Around 1.3 million vulnerable people are yet to take up the offer of a Covid-19 jab, according to new estimates.
An estimated 27 million people in England are in the top nine priority groups for the vaccination – including over-50s, people deemed to be clinically extremely vulnerable, and health and social care workers.
This means it is likely around 25.7 million have received their first Covid-19 jab.
Based on those figures this suggests that around 1.3 million have not yet been vaccinated.
It comes as one vaccination expert warned that it is “vitally important” for people at highest risk to come forward.
Professor Jeremy Brown, a member of the Joint Committee of Vaccination and Immunisation (JCVI), told BBC Radio 4’s Today programme: “The problem here is that that 5 per cent or 10 per cent who have not been vaccinated, when the virus re-circulates through the community, they could get infected and end up in hospital, so it’s vitally important that we get that last few percent.”
The Department of Health and Social Care said that, in England, around 95 per cent of people aged 50 and over have received a first dose, while 92 per cent of people who are clinically extremely vulnerable to Covid-19 have also had a vaccination.
Health and Government officials have insisted that the offer of a vaccination is “evergreen” and that people who have been invited for a jab can come forward to receive it at any point.
Robert Dingwall, professor of sociology at Nottingham Trent University, said issues of access rather than not wanting to get jabbed is likely to the biggest driver behind the 1.3 million figure.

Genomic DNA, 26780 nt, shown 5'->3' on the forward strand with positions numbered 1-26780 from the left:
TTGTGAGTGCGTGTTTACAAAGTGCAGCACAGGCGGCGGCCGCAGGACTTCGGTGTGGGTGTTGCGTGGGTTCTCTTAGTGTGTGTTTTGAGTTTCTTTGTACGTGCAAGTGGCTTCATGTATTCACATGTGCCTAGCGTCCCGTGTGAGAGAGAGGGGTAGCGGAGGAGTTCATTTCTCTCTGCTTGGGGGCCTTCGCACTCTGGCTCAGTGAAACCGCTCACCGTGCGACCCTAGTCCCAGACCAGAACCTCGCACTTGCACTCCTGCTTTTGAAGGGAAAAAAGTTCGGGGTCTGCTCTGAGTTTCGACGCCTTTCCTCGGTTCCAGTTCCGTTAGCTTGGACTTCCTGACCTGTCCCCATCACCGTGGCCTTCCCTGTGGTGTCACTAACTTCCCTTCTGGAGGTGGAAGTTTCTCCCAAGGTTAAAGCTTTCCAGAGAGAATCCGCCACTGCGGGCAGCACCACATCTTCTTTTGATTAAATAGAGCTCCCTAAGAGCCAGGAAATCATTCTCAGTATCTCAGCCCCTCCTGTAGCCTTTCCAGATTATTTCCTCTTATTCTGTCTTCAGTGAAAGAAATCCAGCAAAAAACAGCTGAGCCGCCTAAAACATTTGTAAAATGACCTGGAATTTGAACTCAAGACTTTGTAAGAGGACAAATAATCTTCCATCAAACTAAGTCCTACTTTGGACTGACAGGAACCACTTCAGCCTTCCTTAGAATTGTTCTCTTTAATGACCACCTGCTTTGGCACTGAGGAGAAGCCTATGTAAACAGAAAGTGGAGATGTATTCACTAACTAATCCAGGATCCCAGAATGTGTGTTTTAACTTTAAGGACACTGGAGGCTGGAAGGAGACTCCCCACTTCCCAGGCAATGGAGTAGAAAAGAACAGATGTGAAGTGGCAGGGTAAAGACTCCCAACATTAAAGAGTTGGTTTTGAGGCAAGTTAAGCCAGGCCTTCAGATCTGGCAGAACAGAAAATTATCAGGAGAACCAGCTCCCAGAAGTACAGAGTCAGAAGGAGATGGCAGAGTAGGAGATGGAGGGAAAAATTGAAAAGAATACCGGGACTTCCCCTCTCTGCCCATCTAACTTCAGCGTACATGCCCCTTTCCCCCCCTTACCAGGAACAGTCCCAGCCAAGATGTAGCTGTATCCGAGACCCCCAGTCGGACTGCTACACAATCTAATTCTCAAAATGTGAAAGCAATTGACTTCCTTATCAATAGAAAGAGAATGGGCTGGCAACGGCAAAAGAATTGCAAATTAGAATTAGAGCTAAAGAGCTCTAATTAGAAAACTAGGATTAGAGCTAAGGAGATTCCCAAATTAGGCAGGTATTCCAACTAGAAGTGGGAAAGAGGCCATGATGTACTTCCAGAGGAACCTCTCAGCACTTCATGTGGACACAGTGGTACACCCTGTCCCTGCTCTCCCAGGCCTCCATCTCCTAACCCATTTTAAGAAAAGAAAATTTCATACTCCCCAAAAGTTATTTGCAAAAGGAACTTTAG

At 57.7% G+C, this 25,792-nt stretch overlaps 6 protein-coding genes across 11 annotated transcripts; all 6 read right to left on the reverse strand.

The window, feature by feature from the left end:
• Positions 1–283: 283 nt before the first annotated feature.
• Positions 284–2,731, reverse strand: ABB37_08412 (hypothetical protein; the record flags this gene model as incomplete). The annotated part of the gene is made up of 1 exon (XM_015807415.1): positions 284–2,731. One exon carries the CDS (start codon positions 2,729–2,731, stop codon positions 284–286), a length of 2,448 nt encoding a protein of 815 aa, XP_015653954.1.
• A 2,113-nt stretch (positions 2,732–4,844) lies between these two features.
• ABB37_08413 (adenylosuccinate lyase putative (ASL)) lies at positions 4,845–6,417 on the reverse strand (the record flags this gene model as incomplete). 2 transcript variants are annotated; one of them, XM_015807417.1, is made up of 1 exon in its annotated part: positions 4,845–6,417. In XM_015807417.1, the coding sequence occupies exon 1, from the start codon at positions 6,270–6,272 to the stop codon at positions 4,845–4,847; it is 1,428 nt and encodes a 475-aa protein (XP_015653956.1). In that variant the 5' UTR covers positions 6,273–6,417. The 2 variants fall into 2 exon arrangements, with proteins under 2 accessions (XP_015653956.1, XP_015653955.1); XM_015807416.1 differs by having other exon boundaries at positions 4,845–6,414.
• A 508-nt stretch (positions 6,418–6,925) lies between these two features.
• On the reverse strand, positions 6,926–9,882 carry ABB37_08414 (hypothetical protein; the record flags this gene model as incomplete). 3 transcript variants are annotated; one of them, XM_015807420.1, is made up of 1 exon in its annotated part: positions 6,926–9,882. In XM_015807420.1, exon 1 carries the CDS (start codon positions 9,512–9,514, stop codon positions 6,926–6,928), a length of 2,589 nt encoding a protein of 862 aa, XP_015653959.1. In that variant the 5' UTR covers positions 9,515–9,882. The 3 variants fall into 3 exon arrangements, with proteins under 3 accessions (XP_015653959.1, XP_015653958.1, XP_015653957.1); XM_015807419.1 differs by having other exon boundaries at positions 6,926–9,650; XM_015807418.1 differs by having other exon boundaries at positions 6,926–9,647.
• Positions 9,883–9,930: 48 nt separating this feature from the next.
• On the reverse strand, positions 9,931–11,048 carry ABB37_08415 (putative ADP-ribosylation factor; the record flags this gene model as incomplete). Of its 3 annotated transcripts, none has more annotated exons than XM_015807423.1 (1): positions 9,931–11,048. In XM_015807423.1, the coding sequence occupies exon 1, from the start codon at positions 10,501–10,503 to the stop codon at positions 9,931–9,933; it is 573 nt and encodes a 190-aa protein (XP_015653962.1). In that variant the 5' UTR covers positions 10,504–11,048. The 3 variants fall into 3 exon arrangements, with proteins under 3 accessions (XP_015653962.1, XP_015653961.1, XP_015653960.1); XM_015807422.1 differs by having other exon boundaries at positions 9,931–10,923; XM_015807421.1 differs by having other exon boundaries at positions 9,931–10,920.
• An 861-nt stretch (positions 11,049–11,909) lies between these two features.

He said: “The first thing to remember with any vaccination programme is the primary reason for not taking it up is almost always one of access, rather than outright resistance.
“For the most part, it’s because the vaccination programme hasn’t reached some group in the form that is acceptable to them, at a time and a place and within sort of a framework of persuasion that convinces them that it’s a good idea.
“So I think the number of outright refuseniks in that 1.3 million is likely to be very small.”
An ONS survey carried out in February and March found that some 12 per cent of people in this age group said they had declined the vaccine, were unlikely to have the jab if offered, or did not know if they would have a vaccination.
This is the equivalent of around 1.2 million people, based on the weighted population figures used in the ONS survey.
Hesitancy was 9 per cent among those aged 30 to 49 – the equivalent of 1.6 million people.
Data previously released by the statistical body revealed some of the reasons for people having “negative sentiment” towards the vaccine, including being worried about side-effects, the long-term effect on health, wanting to wait to see how well the vaccine works, or not thinking it is safe.